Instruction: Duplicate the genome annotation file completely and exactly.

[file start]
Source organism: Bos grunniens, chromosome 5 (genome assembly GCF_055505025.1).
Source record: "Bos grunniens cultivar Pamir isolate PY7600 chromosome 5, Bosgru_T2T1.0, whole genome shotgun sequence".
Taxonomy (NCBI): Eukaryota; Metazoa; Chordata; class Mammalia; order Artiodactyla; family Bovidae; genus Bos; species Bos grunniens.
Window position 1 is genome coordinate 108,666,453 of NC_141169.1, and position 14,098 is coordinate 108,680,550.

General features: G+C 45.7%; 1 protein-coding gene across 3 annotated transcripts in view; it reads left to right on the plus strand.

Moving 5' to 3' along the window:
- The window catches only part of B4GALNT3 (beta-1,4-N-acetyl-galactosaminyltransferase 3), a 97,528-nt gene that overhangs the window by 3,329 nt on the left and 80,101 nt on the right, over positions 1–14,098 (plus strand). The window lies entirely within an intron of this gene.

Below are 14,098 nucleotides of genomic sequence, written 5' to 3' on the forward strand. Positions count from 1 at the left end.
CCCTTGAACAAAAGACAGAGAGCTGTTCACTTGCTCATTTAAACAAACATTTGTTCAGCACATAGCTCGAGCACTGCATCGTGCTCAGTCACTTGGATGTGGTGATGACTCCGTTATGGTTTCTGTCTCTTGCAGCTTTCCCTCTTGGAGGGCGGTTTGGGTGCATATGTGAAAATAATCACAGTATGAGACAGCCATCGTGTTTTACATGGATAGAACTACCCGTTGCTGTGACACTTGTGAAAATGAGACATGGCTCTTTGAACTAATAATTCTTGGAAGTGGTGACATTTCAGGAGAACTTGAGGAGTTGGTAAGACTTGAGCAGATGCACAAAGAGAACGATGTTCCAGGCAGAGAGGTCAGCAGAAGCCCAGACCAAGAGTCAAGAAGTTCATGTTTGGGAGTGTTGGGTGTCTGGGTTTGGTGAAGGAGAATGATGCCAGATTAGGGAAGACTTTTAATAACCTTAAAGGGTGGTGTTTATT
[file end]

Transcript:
Source organism: Bos grunniens, chromosome 5 (genome assembly GCF_055505025.1).
Source record: "Bos grunniens cultivar Pamir isolate PY7600 chromosome 5, Bosgru_T2T1.0, whole genome shotgun sequence".
Taxonomy (NCBI): Eukaryota; Metazoa; Chordata; class Mammalia; order Artiodactyla; family Bovidae; genus Bos; species Bos grunniens.
Window position 1 is genome coordinate 108,666,453 of NC_141169.1, and position 14,098 is coordinate 108,680,550.

General features: G+C 45.7%; 1 protein-coding gene across 3 annotated transcripts in view; it reads left to right on the plus strand.

Moving 5' to 3' along the window:
- The window catches only part of B4GALNT3 (beta-1,4-N-acetyl-galactosaminyltransferase 3), a 97,528-nt gene that overhangs the window by 3,329 nt on the left and 80,101 nt on the right, over positions 1–14,098 (plus strand). The window lies entirely within an intron of this gene.

Below are 14,098 nucleotides of genomic sequence, written 5' to 3' on the forward strand. Positions count from 1 at the left end.
CCCTTGAACAAAAGACAGAGAGCTGTTCACTTGCTCATTTAAACAAACATTTGTTCAGCACATAGCTCGAGCACTGCATCGTGCTCAGTCACTTGGATGTGGTGATGACTCCGTTATGGTTTCTGTCTCTTGCAGCTTTCCCTCTTGGAGGGCGGTTTGGGTGCATATGTGAAAATAATCACAGTATGAGACAGCCATCGTGTTTTACATGGATAGAACTACCCGTTGCTGTGACACTTGTGAAAATGAGACATGGCTCTTTGAACTAATAATTCTTGGAAGTGGTGACATTTCAGGAGAACTTGAGGAGTTGGTAAGACTTGAGCAGATGCACAAAGAGAACGATGTTCCAGGCAGAGAGGTCAGCAGAAGCCCAGACCAAGAGTCAAGAAGTTCATGTTTGGGAGTGTTGGGTGTCTGGGTTTGGTGAAGGAGAATGATGCCAGATTAGGGAAGACTTTTAATAACCTTAAAGGGTGGTGTTTATT